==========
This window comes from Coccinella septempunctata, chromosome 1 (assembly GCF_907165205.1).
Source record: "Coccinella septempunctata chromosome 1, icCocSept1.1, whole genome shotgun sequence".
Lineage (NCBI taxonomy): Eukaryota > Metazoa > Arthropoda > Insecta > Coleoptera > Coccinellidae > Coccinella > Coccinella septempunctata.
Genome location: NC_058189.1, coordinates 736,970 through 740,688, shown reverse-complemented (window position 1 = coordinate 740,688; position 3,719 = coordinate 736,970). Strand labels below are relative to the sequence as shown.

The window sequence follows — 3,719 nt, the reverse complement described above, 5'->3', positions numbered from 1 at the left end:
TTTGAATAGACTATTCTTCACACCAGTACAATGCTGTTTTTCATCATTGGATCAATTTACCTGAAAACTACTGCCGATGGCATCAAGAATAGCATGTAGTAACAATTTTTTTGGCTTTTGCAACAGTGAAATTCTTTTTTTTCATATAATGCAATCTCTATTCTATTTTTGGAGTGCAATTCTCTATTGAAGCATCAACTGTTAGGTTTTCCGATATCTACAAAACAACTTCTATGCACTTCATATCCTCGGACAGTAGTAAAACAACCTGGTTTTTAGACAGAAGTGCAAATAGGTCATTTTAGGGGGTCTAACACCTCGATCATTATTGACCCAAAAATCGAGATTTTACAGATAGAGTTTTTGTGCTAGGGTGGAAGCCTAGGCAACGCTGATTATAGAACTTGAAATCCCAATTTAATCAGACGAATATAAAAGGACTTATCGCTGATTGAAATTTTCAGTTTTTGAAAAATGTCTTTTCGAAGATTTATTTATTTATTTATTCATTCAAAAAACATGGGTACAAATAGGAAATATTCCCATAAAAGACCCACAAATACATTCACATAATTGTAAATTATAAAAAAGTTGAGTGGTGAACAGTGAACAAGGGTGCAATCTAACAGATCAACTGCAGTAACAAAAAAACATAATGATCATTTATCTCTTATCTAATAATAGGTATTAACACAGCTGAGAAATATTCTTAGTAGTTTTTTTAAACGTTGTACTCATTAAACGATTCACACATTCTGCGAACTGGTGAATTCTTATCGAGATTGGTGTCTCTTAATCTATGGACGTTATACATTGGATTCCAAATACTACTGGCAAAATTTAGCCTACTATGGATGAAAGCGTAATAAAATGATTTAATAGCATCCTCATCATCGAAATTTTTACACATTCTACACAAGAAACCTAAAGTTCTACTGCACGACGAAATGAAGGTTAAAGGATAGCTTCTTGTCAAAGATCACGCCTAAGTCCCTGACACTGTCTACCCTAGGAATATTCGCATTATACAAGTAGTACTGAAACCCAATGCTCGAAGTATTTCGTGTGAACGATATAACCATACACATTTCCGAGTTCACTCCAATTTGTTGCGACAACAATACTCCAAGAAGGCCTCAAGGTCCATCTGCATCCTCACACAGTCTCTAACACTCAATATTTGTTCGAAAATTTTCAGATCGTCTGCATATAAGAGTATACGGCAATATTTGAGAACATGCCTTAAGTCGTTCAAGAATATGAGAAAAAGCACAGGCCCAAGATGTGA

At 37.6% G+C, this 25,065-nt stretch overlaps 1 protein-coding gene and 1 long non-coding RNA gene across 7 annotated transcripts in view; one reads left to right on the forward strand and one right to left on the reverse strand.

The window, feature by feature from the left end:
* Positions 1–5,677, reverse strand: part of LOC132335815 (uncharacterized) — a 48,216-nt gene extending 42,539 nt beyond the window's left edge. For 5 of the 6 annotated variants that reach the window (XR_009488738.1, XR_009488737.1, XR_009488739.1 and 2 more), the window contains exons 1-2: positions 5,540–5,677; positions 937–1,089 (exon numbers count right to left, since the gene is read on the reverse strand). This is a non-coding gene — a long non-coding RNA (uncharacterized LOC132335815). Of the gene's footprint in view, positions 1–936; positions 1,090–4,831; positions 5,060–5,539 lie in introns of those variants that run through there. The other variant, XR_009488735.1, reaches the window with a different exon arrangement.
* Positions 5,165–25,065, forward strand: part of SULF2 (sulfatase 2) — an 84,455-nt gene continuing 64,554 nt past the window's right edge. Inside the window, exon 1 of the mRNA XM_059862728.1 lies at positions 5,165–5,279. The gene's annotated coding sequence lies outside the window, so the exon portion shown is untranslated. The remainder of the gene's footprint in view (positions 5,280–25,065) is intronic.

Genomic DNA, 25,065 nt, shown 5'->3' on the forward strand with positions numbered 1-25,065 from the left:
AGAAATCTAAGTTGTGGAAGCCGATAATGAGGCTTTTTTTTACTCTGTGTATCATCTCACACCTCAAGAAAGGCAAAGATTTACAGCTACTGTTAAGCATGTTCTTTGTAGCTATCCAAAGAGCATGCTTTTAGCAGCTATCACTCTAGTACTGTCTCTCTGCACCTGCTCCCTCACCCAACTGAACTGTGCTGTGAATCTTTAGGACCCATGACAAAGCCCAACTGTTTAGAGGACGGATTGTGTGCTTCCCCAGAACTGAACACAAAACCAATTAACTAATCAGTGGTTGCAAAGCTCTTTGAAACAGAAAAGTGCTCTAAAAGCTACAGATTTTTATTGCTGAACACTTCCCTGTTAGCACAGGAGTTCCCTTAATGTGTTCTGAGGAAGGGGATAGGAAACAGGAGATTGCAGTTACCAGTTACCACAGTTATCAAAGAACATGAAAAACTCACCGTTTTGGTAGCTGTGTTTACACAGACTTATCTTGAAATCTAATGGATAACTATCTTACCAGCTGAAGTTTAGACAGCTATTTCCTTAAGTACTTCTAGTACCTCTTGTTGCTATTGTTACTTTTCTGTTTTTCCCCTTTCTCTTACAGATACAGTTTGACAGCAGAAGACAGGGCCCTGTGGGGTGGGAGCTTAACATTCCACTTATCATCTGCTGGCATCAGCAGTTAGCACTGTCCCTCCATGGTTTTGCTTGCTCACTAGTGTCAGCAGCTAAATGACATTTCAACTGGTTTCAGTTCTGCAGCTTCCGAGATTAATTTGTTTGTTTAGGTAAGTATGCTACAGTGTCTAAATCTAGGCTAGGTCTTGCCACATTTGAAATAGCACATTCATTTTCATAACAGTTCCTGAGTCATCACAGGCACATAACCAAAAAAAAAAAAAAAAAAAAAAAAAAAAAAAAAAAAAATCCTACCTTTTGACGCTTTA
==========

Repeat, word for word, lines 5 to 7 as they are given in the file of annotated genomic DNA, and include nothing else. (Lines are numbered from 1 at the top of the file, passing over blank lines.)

The window sequence follows — 3,719 nt, the reverse complement described above, 5'->3', positions numbered from 1 at the left end:
TTTGAATAGACTATTCTTCACACCAGTACAATGCTGTTTTTCATCATTGGATCAATTTACCTGAAAACTACTGCCGATGGCATCAAGAATAGCATGTAGTAACAATTTTTTTGGCTTTTGCAACAGTGAAATTCTTTTTTTTCATATAATGCAATCTCTATTCTATTTTTGGAGTGCAATTCTCTATTGAAGCATCAACTGTTAGGTTTTCCGATATCTACAAAACAACTTCTATGCACTTCATATCCTCGGACAGTAGTAAAACAACCTGGTTTTTAGACAGAAGTGCAAATAGGTCATTTTAGGGGGTCTAACACCTCGATCATTATTGACCCAAAAATCGAGATTTTACAGATAGAGTTTTTGTGCTAGGGTGGAAGCCTAGGCAACGCTGATTATAGAACTTGAAATCCCAATTTAATCAGACGAATATAAAAGGACTTATCGCTGATTGAAATTTTCAGTTTTTGAAAAATGTCTTTTCGAAGATTTATTTATTTATTTATTCATTCAAAAAACATGGGTACAAATAGGAAATATTCCCATAAAAGACCCACAAATACATTCACATAATTGTAAATTATAAAAAAGTTGAGTGGTGAACAGTGAACAAGGGTGCAATCTAACAGATCAACTGCAGTAACAAAAAAACATAATGATCATTTATCTCTTATCTAATAATAGGTATTAACACAGCTGAGAAATATTCTTAGTAGTTTTTTTAAACGTTGTACTCATTAAACGATTCACACATTCTGCGAACTGGTGAATTCTTATCGAGATTGGTGTCTCTTAATCTATGGACGTTATACATTGGATTCCAAATACTACTGGCAAAATTTAGCCTACTATGGATGAAAGCGTAATAAAATGATTTAATAGCATCCTCATCATCGAAATTTTTACACATTCTACACAAGAAACCTAAAGTTCTACTGCACGACGAAATGAAGGTTAAAGGATAGCTTCTTGTCAAAGATCACGCCTAAGTCCCTGACACTGTCTACCCTAGGAATATTCGCATTATACAAGTAGTACTGAAACCCAATGCTCGAAGTATTTCGTGTGAACGATATAACCATACACATTTCCGAGTTCACTCCAATTTGTTGCGACAACAATACTCCAAGAAGGCCTCAAGGTCCATCTGCATCCTCACACAGTCTCTAACACTCAATATTTGTTCGAAAATTTTCAGATCGTCTGCATATAAGAGTATACGGCAATATTTGAGAACATGCCTTAAGTCGTTCAAGAATATGAGAAAAAGCACAGGCCCAAGATGTGA

At 37.6% G+C, this 25,065-nt stretch overlaps 1 protein-coding gene and 1 long non-coding RNA gene across 7 annotated transcripts in view; one reads left to right on the forward strand and one right to left on the reverse strand.